The Side Stroke may be said to hold in swimming a position somewhat similar to that of running in pedestrianism; as it becomes better known, the advantages of this style of aquatic progression are becoming more and more appreciated. The practice of it, however, ought not to be begun until complete proficiency has been attained in the primary stroke. Its main recommendations are apparent almost at a glance.
A good average side movement will carry that swimmer a stroke in two seconds, each stroke covering a distance of fully six feet. The method is said by some to have been introduced by George Pewters about the year 1850.
The body is turned on either side, but preferably with the right side downward, as thereby the legs act more freely and naturally and the heart has no weight on it to impede its action. The head is more immersed and thereby reduced in weight, being supported by the water and not by any muscular exertion of the neck or shoulder, and the lower extremities are less immersed than in the breast stroke.
If one is lying on the right side, the right arms is thrown boldly out in front, with the palm of the hand downward and on a level with the lower side of the head. When pushed out to the utmost it is kept rigid, brought downward through the water in one strong movement, without any bending of either wrist or elbow, and this, positive action, is finished when the hand has reached the legs, and comes between these limbs at full stretch. It is then carried up along the body to the chin, and the stroke renewed. The left hand is formed into a scoop, turned outward by the wrist at right angles to the fore-arm. The left arm, with the elbow bent, is then directed outwards, and make a straight pulling (not circular nor swimming) stroke to the left hip. When one arm is performing the negative the other is at the positive part of the stroke.
The action of the legs should be long and vigorous, and they should never cross each other, but should work in unison with the arms and shoulders. The left knee is brought up in front of the body, with the foot in front of and at right angles to the body. Put the foot in a line with the front of the leg, and bring it round to meet the other in a line with the body. Meanwhile stretch the right or lower leg as far away as possible from the body toward the back and then bring it down to meet the other by a powerful plain stroke. The legs are then returned upward to the body, the heels touching, the knees apart, the toes of the left foot forward and of the right foot downward.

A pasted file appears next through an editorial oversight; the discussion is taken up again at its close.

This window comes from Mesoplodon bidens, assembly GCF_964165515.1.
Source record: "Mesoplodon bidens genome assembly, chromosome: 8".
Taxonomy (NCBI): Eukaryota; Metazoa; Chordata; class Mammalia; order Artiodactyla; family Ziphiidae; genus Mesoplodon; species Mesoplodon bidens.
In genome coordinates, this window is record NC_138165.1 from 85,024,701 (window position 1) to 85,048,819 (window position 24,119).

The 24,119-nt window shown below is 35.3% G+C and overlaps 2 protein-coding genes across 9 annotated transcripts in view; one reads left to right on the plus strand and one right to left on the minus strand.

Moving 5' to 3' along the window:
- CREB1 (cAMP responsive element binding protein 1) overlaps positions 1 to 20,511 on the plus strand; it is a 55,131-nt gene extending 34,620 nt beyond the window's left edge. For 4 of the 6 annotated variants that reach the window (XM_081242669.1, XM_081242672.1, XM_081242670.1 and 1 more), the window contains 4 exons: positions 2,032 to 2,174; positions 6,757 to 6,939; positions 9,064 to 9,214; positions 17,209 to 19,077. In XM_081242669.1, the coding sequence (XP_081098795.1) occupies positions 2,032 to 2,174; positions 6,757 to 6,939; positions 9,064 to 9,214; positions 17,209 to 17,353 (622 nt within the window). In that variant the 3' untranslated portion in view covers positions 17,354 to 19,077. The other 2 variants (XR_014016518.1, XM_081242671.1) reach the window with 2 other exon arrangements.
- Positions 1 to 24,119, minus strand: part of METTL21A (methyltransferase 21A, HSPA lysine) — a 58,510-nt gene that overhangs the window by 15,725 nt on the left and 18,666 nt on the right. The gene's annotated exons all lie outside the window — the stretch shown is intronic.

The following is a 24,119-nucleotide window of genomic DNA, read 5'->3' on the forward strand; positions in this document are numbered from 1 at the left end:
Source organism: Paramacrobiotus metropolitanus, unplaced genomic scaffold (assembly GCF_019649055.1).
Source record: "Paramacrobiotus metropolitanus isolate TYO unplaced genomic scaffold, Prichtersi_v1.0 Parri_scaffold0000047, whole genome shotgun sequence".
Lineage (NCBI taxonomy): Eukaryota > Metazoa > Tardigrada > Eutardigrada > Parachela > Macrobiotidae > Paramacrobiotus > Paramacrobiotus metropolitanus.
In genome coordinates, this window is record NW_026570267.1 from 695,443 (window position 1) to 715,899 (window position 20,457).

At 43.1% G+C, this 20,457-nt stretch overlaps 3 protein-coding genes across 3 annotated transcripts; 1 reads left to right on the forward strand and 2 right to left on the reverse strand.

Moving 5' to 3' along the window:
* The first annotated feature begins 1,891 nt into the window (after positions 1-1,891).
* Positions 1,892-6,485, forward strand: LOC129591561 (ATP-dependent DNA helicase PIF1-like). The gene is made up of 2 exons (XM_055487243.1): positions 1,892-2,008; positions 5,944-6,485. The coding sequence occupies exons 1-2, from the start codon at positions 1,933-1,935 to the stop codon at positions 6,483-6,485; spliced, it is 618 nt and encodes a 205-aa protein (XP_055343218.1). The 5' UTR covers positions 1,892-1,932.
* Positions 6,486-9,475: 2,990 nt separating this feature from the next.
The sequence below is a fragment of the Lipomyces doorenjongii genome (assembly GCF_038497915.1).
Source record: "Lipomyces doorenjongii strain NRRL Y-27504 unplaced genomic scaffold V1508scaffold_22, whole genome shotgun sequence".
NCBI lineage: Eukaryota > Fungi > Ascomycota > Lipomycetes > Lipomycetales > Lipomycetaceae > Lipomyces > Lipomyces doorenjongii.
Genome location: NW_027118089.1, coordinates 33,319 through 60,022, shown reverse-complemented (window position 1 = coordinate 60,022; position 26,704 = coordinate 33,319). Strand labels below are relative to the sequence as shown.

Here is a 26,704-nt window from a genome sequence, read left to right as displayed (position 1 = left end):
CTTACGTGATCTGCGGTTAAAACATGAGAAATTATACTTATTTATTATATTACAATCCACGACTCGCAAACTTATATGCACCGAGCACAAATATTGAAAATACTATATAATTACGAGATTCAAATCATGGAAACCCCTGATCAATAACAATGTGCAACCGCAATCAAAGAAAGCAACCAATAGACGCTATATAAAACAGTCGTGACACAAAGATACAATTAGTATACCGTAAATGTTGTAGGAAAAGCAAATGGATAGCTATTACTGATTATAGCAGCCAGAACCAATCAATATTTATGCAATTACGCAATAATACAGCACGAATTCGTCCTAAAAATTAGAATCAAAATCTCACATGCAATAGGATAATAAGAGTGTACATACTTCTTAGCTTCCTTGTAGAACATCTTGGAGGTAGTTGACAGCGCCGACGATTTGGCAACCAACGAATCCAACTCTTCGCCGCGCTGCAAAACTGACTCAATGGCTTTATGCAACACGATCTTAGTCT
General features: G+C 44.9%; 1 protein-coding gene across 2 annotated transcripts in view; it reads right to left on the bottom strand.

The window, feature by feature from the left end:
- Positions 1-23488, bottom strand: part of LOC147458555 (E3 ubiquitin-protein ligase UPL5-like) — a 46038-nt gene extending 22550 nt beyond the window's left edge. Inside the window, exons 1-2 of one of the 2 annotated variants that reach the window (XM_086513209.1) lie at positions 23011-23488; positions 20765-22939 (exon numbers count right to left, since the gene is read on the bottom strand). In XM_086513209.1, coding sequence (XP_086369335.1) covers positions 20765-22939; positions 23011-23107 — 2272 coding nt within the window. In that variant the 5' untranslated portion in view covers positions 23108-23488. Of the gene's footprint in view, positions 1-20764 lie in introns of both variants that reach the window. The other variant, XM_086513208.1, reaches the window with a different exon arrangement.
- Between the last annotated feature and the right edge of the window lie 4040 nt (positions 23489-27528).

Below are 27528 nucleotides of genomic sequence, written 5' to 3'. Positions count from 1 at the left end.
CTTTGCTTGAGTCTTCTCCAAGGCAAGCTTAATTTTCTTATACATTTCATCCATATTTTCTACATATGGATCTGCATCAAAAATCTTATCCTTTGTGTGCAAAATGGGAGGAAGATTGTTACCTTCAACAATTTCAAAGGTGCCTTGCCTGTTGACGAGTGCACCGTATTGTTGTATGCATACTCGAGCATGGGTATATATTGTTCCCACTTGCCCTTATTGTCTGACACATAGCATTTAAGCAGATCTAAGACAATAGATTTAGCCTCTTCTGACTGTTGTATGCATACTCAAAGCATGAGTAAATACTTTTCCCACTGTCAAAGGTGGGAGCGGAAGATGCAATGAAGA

To learn this graceful and useful side stroke some persons need long and steady practice; others acquire it comparatively quickly. The swimmer steers with his left or right hand and arm as the direction demands. The head and neck must be held in one position, not raised nor turned at any part of the stroke. Bearings should be taken from what can be seen in the line of vision away from and in front of the body, and only very seldom indeed should the head be turned to look in advance. Breath is inhaled as the under hand is pulling downward, and exhalation should take place while the mouth is immersed, which is when the uppermost hand is performing the stroke along the body.
The coincident movement of arms and legs may be thus described. As the legs are bent up to the body the upper or left hand has been stretched in front and the right or lower arm has just finished the pull. As the top arm pulls downward the legs are opened wide and almost in the same motion swung round and closed. It will be apparent that the legs are returned upward with knees bent as the downward pull is being performed with the lower arm. No effort is to be made to sink the head, neither is it to be held up in any way. The turn of the body by the power of the strokes will be quite enough to allow of the lips being sufficiently clear of the water for the purpose of inspiration. There should be no sudden pull at any part whatever of this complete stroke.